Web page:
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          1. I’d forgotten about Nodens. And “The Strange High House in the Mist” is one of my favourite HPL stories, unlike “Through the Gates of the Silver Key,” which I don’t relate to for some reason. Now I’m not sure whether Great Old Ones refers to Cthulhu et al., or some other gods. I do recall the term “the Other Gods” in at least one story that also mentions Azathoth. HPL’s gods seem to be as multi-formed and many-named as the Egyptian ones.

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            1. “The Call of Cthulhu” says that the Great Old Ones came out of the sky, that they were gone now into the earth and sea, that they wait to return, and that their dead bodies send secrets in dreams. While it doesn’t explicitly say Cthulhu is a Great Old One rather than merely the high priest of their followers, he is dead but dreaming beneath the sea waiting to return; so it seems almost certain Cthulhu is a Great Old One. As he’s a priest, that would put the GOO below “god” level.

              As Lovecraft called the Elder Things the “Old Ones” at least once, GOO being a term for pre-human beings of great but finite power would fit the (potentially not consistent) evidence.

              Many people consider the Outer Gods (Azathoth, Yog-Sothoth, &c) and the Elder Gods (Nodens, unspecified others [perhaps Bast?]) to be competing pantheons, but I can’t remember whether Lovecraft himself indicated that or if it’s one of the things Derleth or a successor added as part of the re-cataloguing of the Mythos.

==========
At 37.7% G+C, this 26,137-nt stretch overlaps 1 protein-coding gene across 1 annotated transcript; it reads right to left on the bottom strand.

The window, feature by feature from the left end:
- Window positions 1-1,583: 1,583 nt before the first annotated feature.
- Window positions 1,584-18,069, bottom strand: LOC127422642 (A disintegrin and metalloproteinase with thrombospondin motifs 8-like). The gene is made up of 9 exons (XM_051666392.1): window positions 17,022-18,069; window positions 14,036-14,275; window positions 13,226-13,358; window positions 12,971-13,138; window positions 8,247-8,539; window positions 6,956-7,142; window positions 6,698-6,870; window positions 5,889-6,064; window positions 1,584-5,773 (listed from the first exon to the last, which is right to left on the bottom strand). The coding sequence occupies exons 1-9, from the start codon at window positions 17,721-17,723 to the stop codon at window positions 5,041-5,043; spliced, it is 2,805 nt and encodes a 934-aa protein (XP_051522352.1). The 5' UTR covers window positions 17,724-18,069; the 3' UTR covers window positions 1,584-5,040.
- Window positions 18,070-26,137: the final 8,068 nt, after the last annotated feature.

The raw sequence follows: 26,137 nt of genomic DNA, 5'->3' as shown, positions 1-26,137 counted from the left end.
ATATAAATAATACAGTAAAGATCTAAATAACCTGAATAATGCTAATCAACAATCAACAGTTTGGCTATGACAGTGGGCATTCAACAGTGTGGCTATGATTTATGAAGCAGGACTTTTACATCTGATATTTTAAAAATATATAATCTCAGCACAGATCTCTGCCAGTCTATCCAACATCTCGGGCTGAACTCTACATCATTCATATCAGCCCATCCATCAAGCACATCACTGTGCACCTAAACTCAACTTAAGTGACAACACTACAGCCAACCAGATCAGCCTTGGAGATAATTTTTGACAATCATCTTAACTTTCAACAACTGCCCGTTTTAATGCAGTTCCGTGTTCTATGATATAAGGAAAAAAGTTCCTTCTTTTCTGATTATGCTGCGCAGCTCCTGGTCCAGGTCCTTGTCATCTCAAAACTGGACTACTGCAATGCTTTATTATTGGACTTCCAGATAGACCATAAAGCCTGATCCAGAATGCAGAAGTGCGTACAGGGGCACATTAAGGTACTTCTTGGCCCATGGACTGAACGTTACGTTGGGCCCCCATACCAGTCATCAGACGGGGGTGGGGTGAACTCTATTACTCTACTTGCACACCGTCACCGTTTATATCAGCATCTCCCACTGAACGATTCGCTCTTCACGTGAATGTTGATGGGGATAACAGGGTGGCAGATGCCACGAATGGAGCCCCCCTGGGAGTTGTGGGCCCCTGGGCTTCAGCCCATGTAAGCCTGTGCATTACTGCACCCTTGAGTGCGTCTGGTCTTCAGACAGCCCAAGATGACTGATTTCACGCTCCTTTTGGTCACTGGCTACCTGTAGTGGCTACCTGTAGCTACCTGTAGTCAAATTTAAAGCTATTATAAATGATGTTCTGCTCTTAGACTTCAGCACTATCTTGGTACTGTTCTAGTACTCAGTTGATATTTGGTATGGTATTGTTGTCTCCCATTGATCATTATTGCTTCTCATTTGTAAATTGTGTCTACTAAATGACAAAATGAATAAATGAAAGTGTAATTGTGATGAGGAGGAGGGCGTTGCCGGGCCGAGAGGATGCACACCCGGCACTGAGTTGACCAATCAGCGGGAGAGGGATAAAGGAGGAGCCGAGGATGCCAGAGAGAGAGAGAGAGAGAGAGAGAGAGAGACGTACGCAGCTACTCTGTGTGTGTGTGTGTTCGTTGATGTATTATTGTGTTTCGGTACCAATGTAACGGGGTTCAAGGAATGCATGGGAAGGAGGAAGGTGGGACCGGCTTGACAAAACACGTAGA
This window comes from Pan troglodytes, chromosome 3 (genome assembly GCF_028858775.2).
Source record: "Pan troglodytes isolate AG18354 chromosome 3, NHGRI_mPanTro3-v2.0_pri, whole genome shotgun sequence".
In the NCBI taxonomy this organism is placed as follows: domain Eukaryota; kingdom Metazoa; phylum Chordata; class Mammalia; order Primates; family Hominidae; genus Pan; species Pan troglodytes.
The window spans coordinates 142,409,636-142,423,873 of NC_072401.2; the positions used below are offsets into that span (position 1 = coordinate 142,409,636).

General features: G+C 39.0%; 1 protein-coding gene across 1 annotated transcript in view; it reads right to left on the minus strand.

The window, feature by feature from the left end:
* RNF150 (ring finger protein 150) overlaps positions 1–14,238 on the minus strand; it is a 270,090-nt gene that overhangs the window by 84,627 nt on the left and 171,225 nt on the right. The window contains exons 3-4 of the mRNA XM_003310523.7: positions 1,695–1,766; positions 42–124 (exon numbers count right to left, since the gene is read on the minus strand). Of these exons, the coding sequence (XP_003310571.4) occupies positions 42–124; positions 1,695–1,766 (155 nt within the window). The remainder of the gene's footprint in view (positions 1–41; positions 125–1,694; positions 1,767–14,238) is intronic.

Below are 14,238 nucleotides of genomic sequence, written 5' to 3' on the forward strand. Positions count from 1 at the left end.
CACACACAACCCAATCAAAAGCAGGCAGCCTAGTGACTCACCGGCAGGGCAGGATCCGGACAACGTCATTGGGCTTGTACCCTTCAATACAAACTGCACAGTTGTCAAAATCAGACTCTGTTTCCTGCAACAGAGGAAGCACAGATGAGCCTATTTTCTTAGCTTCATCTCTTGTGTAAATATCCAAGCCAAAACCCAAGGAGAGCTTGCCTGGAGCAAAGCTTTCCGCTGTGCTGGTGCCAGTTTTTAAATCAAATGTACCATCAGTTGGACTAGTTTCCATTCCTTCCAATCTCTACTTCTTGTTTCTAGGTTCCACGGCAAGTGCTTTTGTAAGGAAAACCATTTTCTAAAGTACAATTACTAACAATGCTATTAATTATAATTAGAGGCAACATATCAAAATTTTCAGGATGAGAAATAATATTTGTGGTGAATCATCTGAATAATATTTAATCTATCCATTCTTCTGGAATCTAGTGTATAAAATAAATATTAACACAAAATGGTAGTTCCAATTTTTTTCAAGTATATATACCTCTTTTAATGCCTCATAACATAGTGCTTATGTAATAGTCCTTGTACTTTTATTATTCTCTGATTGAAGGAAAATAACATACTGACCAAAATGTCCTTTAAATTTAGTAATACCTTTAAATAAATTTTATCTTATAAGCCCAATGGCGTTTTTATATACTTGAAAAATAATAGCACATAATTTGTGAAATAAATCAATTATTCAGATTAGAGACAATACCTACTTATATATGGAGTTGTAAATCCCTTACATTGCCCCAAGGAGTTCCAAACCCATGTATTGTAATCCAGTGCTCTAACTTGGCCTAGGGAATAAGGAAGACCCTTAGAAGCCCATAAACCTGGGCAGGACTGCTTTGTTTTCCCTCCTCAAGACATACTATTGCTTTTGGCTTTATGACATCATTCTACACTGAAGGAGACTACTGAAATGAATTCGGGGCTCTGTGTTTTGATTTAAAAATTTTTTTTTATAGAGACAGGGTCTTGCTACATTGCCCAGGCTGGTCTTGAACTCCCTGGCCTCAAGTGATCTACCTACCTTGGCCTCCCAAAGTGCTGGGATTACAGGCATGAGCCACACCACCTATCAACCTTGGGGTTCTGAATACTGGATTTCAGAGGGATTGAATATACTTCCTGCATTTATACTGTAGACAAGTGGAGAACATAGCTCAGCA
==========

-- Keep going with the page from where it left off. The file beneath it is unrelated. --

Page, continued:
From memory, the “Other Gods” were unnamed deities that pranced and sang around Azathoth, so it’s unclear whether they are smaller/weaker/younger Outer Gods or a level below (i.e. Lovecraftian “seraphim”).

              You’re right that Lovecraft’s beings took many different forms of differing scale and interest though; as Lovecraft (allegedly) had no interest in creating a consistent Mythos, there might be unresolvable conflicts of evidence buried in his works; certainly the Mythos is very different if one assumes Lumley was right and seeks to interpret the rest in line with a Lovecraft-Lumley fusion than if one starts with Lovecraft-Derleth or Lovecraft-Shea.

              I chose to start from the point that Lovecraft described a universe that wasn’t driven by morality or easily conceivable structures, so both Lumley’s “Good Cthulhu vs. Bad Cthulhu” and Derleth’s “Water Hastur vs. Fire Cthugha” aren’t accurate.

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              1. It makes sense that HPL didn’t intend to create a fictional pantheon, even though some writers among his circle may have had that idea. I really need to reread HPL and some of the others. Thanks for this interesting discussion, Dave!